A Chapter 7 case in which the Chapter 7 Trustee does not intend to sell any of the property that you own because there is no equity in the property that could be sold to pay unsecured creditors.
For clarification, a Chapter 7 Trustee would not normally sell property just to pay creditors who have claims secured by collateral; since those creditors already have rights in collateral, they can act for themselves.
Certain types of debt that are not barred by a bankruptcy discharge. The list is slightly different depending on whether you are receiving a Chapter 7 or Chapter 13 discharge.
Some of these nondischargeable debts (like tax and domestic support claims) are given priority treatment, but others (such as student loans) are not given any special repayment treatment in the bankruptcy case.
Some types of debts are not automatically nondischargeable, but a creditor can bring a lawsuit in Bankruptcy Court (called an adversary proceeding) to seek a determination that the debt should not be discharged, for example, due to fraud or willful and malicious conduct.
The filing of a bankruptcy petition will nevertheless stop certain types of creditor activity while the bankruptcy case is pending, even if the claim is not discharged. (One notable exception to this rule is the collection of certain types of domestic support.)
Objection to plan
A document filed with the Court by a creditor, Trustee or other party in interest. A Chapter 13 plan cannot be approved (“confirmed”) by the Court until the objection is resolved, withdrawn, or overruled by the Court. Objections can list problems with the plan as proposed, or request different treatment for creditors.
Personal property is all property except real property (such as land or real estate). Personal property includes things like motor vehicles, cash, jewelry, electronics, household goods and clothing.
This is the payment required to be made monthly to the Chapter 13 Trustee according to the Chapter 13 plan.
Referring to the time after a bankruptcy case is filed.
Referring to the time before a bankruptcy case is filed.
Proof of claim
The document that creditors file with the Clerk of Court (on the “claims register”) listing the amount of the creditor’s claim and providing detail and documentation about the claim.
Land or real estate. (All other types of property are called “personal property.) A/K/A "dirt."
Redeem / redemption
The ability to pay off a debt to a secured creditor in a Chapter 7 case using the value of the property as the payoff amount. Redemption can be useful for bankruptcy debtors when the value of the property is less than the amount owed. The full amount must be paid as a lump sum.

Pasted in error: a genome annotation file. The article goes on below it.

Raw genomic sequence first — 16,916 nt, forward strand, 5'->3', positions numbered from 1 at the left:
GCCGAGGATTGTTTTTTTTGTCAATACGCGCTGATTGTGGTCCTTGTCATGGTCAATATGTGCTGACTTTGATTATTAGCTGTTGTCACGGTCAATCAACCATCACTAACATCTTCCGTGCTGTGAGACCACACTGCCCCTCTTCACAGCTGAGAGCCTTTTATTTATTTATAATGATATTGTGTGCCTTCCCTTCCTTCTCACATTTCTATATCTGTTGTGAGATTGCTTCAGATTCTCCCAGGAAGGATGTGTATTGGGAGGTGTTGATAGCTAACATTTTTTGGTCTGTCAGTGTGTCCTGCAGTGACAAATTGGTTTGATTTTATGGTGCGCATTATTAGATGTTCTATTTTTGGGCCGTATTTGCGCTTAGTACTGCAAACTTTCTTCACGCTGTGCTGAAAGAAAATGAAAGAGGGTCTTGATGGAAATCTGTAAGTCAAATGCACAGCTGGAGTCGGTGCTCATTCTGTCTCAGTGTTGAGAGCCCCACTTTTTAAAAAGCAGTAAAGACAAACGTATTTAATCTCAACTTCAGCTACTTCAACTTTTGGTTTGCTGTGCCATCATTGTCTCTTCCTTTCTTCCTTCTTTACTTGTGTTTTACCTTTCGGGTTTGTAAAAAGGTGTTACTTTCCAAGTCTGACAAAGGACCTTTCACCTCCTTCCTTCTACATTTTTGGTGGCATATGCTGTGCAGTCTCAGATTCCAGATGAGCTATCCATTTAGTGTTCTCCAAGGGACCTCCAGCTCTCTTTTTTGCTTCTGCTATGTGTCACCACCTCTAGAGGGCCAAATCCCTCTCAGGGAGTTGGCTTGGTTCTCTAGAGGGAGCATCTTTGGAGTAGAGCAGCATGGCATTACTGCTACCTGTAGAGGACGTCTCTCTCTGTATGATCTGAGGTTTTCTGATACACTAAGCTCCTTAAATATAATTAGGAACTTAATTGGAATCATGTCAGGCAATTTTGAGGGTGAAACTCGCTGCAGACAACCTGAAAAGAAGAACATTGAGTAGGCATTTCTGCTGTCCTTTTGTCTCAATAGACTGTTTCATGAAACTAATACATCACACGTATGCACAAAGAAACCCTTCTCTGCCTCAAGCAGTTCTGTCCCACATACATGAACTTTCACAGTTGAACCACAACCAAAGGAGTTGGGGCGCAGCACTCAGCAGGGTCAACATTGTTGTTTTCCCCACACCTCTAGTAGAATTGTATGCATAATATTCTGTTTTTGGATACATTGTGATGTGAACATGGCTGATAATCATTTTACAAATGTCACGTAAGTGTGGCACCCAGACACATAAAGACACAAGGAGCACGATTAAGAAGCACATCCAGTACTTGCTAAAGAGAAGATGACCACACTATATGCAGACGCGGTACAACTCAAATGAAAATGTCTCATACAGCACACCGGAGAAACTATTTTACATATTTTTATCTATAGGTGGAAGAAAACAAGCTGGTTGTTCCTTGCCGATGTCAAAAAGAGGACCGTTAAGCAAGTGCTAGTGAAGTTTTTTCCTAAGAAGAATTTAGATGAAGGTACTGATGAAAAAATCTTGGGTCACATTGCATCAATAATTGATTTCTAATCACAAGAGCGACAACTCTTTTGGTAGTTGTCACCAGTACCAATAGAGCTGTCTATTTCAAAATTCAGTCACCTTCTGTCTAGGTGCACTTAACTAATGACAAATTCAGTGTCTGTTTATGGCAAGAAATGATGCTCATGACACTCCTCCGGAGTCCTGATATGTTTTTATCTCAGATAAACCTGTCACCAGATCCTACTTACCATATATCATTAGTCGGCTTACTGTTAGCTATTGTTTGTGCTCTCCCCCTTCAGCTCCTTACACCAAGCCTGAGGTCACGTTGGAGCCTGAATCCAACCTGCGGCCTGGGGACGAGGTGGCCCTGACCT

Relief from stay
When you file your bankruptcy case the “automatic stay” applies. Creditors have the right to ask the Court to “lift” or grant relief from the stay to allow them to take certain actions against you or your property. The Court will decide whether relief from stay is appropriate.
Creditors will seek relief from stay if you fall behind in payments to them after you file your bankruptcy case. It is sometimes possible even then to negotiate with creditors and agree to cure missed payments.
A type of bankruptcy filing where you keep your belongings and adjust your relationship with creditors, according to a plan that you file.
In the Bankruptcy Code Chapter 11 (businesses) and Chapter 13 (individuals) are types of reorganizations. By contrast, Chapter 7 is a “liquidation” proceeding.
Request to incur debt
While you are in a Chapter 13 case, you cannot obtain new loans or credit unless you receive permission from either the Court or Trustee.
The Trustee is able to approve most types of loans by submitting a written request and documentation.
When your employer withholds your Chapter 13 bankruptcy payments from your paycheck and sends the funds to the Trustee. The Trustee now sends the notice when you file your case and indicate willingness and ability to have the deduction from your pay. Previously, and in some other jurisdictions, the Court will enter an order directing the employer to withhold the bankruptcy payments, often called a "salary deduction order" or SDO.
Whenever your property serves as collateral to repay a creditor, these types of creditors are referred to as “secured.”
A secured creditor may hold a mortgage, deed to secure debt, a motor vehicle title, security interest, or a judgment lien against your property.
Statement of Financial Affairs
Also referred to as "the SoFA." A series of questions that you must answer when you file a bankruptcy petition. Some of the questions are about prior addresses, past income, whether you have recently repaid or given away property to someone, information about any businesses you have operated, and whether you are involved in any lawsuits.
Georgia’s Pawnbrokers statute allows the title to motor vehicles to be pawned. The ability to recover the title to the vehicle or “redeem” the title is extremely time sensitive, and recent decisions by the Eleventh Circuit Court of Appeals severely restricts the ability to deal with title pawn issues in a bankruptcy case once the statutory redemption period has expired.
United States Trustee
The United States Trustee Program or “UST” is part of the U.S. Department of Justice. It oversees bankruptcy cases and the Chapter 7 and Chapter 13 trustees involved in those cases. The UST has the right to appear and be heard on any issue in any bankruptcy case. The UST’s mission is to uphold the integrity and efficiency of the bankruptcy system and make sure that it fairly benefits everyone.